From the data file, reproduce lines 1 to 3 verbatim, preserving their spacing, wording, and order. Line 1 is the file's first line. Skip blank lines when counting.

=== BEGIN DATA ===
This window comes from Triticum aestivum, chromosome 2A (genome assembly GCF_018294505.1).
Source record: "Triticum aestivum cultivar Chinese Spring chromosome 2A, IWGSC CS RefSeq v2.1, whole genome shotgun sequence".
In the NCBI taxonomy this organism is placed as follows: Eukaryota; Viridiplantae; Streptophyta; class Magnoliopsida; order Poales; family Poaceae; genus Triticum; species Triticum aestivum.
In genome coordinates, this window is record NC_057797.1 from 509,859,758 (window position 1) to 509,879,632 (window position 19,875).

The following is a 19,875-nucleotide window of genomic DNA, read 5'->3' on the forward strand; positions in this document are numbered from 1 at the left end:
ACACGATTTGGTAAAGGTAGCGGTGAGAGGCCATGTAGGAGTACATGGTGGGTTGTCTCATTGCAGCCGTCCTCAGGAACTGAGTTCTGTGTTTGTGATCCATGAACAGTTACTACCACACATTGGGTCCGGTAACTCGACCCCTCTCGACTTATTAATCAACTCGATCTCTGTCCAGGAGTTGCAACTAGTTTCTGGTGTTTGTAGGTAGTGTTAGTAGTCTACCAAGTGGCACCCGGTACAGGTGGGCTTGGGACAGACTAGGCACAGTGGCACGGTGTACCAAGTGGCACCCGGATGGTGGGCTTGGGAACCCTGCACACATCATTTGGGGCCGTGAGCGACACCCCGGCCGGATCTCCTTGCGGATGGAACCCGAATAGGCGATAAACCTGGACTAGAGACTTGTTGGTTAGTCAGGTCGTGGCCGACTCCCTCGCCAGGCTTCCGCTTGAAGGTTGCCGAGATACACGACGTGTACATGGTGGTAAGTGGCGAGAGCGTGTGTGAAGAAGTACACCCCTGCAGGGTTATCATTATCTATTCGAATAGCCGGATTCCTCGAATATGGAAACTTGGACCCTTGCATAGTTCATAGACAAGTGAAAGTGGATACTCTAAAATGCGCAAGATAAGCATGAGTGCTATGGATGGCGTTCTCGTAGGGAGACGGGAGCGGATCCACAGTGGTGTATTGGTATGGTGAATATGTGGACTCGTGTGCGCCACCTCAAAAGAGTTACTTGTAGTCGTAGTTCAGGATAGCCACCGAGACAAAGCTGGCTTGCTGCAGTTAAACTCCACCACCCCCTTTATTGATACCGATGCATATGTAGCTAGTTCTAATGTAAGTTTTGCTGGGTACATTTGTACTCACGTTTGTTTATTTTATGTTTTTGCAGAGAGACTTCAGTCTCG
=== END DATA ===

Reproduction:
This window comes from Triticum aestivum, chromosome 2A (genome assembly GCF_018294505.1).
Source record: "Triticum aestivum cultivar Chinese Spring chromosome 2A, IWGSC CS RefSeq v2.1, whole genome shotgun sequence".
In the NCBI taxonomy this organism is placed as follows: Eukaryota; Viridiplantae; Streptophyta; class Magnoliopsida; order Poales; family Poaceae; genus Triticum; species Triticum aestivum.